While I may understand all the benefits of the Sports Part and believe they are good for communities like Brownsville, the taxpayers will not. They are simple minded and will just see more spending at a time they struggle to pay their bills.

They will also see a downtown going nowhere. I believe in Brownsville. I was elated over the latest news about the airport. Those managing the airport appear to be serving the city well. But the fact remains, its location stinks. In the morning it takes me some 20 minutes to get from the airport to 77. The city needs to find land to build a new airport adjacent to 77. Because I live in Southmost, I would prefer the jobs come to Southmost. There is more than ample land to build an airport adjacent to 77 and East.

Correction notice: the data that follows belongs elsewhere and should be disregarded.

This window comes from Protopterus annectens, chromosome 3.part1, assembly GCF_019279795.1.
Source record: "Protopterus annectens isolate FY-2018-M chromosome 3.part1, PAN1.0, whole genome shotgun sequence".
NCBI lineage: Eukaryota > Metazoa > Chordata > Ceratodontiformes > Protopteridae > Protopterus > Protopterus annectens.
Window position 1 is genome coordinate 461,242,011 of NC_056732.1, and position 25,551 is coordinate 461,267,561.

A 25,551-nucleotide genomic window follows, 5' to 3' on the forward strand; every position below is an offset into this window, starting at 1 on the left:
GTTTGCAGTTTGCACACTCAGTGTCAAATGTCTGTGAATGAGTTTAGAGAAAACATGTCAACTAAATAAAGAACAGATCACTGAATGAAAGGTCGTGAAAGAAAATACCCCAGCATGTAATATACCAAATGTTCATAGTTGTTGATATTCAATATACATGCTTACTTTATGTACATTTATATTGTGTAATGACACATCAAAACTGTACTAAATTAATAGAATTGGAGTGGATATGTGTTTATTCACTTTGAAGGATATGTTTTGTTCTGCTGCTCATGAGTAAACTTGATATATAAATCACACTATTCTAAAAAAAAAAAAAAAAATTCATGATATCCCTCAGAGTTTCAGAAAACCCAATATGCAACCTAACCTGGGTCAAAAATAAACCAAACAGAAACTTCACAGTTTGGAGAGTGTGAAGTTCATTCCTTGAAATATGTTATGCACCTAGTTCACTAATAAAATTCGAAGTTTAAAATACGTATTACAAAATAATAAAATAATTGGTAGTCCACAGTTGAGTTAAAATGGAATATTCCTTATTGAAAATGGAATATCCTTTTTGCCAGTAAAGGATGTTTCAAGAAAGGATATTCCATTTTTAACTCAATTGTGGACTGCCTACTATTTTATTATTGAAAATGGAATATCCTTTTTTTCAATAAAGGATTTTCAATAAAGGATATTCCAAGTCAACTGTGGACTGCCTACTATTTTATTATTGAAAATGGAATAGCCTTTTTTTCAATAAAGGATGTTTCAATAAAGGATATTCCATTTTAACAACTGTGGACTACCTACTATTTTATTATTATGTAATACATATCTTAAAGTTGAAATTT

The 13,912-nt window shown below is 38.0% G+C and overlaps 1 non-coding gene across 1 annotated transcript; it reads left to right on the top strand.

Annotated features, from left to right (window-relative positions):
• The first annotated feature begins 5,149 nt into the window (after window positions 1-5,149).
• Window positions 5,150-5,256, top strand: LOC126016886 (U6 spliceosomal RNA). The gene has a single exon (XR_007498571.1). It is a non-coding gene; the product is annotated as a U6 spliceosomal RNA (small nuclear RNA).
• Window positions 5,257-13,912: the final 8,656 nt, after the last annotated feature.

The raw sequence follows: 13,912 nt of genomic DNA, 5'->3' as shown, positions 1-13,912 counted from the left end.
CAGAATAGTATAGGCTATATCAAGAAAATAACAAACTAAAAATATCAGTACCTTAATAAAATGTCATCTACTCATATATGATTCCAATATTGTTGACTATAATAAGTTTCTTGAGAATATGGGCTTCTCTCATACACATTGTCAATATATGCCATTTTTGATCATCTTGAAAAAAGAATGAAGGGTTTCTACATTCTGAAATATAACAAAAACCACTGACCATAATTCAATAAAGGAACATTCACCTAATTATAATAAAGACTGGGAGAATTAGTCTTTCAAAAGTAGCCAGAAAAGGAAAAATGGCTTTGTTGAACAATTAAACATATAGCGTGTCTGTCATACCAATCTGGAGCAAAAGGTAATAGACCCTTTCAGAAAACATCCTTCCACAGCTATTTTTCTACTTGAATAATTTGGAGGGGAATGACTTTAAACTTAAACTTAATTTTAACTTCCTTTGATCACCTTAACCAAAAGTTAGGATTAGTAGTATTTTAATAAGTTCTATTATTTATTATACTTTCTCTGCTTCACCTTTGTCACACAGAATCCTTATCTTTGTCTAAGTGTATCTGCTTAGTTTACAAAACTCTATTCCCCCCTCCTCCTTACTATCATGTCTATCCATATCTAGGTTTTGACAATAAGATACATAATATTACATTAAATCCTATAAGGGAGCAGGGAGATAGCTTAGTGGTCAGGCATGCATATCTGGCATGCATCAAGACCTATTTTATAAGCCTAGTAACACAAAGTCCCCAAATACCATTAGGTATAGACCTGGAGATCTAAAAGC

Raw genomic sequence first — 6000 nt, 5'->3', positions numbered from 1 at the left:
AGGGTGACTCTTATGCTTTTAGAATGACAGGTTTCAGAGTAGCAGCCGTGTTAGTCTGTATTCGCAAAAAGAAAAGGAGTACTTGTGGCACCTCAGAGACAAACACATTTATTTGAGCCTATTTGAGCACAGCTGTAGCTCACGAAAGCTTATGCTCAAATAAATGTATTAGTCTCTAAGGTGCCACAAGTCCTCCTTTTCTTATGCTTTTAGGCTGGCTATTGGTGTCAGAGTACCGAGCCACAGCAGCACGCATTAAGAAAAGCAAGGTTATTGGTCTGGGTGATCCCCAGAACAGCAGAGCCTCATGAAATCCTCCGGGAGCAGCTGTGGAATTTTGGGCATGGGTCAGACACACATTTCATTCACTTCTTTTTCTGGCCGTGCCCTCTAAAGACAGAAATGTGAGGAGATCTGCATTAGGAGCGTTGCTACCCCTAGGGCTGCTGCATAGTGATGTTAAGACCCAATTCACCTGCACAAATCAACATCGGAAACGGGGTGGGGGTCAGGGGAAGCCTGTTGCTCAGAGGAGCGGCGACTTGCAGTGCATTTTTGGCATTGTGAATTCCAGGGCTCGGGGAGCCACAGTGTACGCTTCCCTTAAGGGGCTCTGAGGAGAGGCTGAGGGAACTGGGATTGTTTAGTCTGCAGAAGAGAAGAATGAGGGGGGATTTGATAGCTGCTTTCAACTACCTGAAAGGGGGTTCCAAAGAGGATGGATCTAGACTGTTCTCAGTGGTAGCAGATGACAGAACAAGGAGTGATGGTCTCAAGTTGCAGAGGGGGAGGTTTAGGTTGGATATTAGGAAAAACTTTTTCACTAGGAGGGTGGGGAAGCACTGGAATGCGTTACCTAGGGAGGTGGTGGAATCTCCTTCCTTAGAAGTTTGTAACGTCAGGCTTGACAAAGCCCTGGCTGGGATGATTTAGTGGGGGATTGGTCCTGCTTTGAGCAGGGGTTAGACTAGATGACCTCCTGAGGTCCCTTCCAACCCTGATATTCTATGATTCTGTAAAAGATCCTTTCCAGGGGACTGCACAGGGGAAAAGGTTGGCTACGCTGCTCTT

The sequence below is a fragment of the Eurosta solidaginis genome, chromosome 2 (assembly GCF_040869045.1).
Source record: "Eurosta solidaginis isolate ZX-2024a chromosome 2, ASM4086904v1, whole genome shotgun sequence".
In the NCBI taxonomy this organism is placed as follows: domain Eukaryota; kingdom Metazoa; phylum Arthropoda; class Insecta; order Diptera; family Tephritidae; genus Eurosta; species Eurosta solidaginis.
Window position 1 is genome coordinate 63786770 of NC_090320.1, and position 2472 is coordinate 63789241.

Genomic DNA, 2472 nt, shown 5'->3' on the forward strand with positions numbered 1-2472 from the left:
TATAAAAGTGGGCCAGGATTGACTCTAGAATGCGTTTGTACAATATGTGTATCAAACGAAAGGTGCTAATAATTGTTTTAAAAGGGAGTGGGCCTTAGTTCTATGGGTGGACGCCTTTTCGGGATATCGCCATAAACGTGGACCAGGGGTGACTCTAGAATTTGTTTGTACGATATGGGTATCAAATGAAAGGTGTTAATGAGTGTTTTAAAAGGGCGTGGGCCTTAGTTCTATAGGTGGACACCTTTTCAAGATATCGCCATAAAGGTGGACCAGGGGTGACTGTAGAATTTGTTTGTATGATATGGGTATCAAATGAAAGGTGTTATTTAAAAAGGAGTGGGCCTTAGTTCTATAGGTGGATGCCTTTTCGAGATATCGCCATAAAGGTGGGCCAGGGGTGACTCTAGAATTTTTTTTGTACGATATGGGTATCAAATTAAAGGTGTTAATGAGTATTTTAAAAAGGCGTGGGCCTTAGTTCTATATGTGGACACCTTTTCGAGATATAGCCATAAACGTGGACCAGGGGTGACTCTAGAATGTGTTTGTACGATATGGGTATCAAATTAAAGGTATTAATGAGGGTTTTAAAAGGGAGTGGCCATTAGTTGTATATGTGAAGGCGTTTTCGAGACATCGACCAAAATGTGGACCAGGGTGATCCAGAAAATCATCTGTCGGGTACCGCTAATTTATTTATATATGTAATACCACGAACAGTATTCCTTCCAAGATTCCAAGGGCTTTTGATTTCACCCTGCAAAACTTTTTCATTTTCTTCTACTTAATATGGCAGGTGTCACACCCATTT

So now see what I did, now is not the time to incur more debt and then I came up with my own pet project. This is how politics work.

I am not faulting the City Commission for their vote on the issue. I get the need for the Sports Park. Most people do not think of the total big picture, but Brownsville’s parks actually help to reduce crime because it gives the kids a place to go and play basketball, for example. But the voters do not get this. This vote will be a campaign issue against - Troiani, Longoria, and Atkinson. The problem these three face is simple - it is impossible in a campaign slogan to explain the true benefits of the Sports Park to the people. It is easy for their opponents to print campaign flyers denouncing the new debt.

What people do understand is something they can all see and believe in. Money is cheap at this time. While I understand there are issues related to our bond rating and total debt, if it can be done, now is the time for the city to borrow the money for a new airport and convention center. This would be a great project for Imagine Brownsville. Maybe the county, city and port can jointly own the airport. The city and county jointly built a bridge.